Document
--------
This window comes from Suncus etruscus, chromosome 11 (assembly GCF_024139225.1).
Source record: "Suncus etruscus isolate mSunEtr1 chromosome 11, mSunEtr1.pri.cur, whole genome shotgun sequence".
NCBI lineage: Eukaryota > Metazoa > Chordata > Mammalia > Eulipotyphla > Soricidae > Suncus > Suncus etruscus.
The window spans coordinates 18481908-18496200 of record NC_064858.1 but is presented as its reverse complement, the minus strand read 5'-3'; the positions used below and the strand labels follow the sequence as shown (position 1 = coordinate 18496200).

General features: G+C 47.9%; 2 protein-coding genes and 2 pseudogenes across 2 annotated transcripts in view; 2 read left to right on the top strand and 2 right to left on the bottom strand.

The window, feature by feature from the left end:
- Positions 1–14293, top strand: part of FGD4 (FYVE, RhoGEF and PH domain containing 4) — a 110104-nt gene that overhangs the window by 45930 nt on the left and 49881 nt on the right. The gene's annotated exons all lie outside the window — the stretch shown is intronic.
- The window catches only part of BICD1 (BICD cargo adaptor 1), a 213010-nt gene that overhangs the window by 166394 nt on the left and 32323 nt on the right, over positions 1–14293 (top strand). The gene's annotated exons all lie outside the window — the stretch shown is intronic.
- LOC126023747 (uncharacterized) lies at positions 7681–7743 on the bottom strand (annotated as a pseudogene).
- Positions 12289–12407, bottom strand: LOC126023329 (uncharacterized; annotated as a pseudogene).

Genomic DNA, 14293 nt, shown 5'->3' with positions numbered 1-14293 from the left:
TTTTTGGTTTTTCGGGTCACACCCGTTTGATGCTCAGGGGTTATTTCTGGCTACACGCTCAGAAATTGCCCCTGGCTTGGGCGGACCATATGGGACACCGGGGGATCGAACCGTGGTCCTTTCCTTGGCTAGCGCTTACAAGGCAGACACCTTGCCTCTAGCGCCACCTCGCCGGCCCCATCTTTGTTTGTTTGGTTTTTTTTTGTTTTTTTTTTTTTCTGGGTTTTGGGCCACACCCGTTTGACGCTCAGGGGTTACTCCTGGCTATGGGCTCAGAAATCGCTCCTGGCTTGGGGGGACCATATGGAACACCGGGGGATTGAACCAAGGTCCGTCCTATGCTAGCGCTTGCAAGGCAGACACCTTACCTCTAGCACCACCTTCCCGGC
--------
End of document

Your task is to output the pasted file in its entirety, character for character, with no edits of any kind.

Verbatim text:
This window comes from Suncus etruscus, chromosome 11 (assembly GCF_024139225.1).
Source record: "Suncus etruscus isolate mSunEtr1 chromosome 11, mSunEtr1.pri.cur, whole genome shotgun sequence".
NCBI lineage: Eukaryota > Metazoa > Chordata > Mammalia > Eulipotyphla > Soricidae > Suncus > Suncus etruscus.
The window spans coordinates 18481908-18496200 of record NC_064858.1 but is presented as its reverse complement, the minus strand read 5'-3'; the positions used below and the strand labels follow the sequence as shown (position 1 = coordinate 18496200).

General features: G+C 47.9%; 2 protein-coding genes and 2 pseudogenes across 2 annotated transcripts in view; 2 read left to right on the top strand and 2 right to left on the bottom strand.

The window, feature by feature from the left end:
- Positions 1–14293, top strand: part of FGD4 (FYVE, RhoGEF and PH domain containing 4) — a 110104-nt gene that overhangs the window by 45930 nt on the left and 49881 nt on the right. The gene's annotated exons all lie outside the window — the stretch shown is intronic.
- The window catches only part of BICD1 (BICD cargo adaptor 1), a 213010-nt gene that overhangs the window by 166394 nt on the left and 32323 nt on the right, over positions 1–14293 (top strand). The gene's annotated exons all lie outside the window — the stretch shown is intronic.
- LOC126023747 (uncharacterized) lies at positions 7681–7743 on the bottom strand (annotated as a pseudogene).
- Positions 12289–12407, bottom strand: LOC126023329 (uncharacterized; annotated as a pseudogene).

Genomic DNA, 14293 nt, shown 5'->3' with positions numbered 1-14293 from the left:
TTTTTGGTTTTTCGGGTCACACCCGTTTGATGCTCAGGGGTTATTTCTGGCTACACGCTCAGAAATTGCCCCTGGCTTGGGCGGACCATATGGGACACCGGGGGATCGAACCGTGGTCCTTTCCTTGGCTAGCGCTTACAAGGCAGACACCTTGCCTCTAGCGCCACCTCGCCGGCCCCATCTTTGTTTGTTTGGTTTTTTTTTGTTTTTTTTTTTTTCTGGGTTTTGGGCCACACCCGTTTGACGCTCAGGGGTTACTCCTGGCTATGGGCTCAGAAATCGCTCCTGGCTTGGGGGGACCATATGGAACACCGGGGGATTGAACCAAGGTCCGTCCTATGCTAGCGCTTGCAAGGCAGACACCTTACCTCTAGCACCACCTTCCCGGC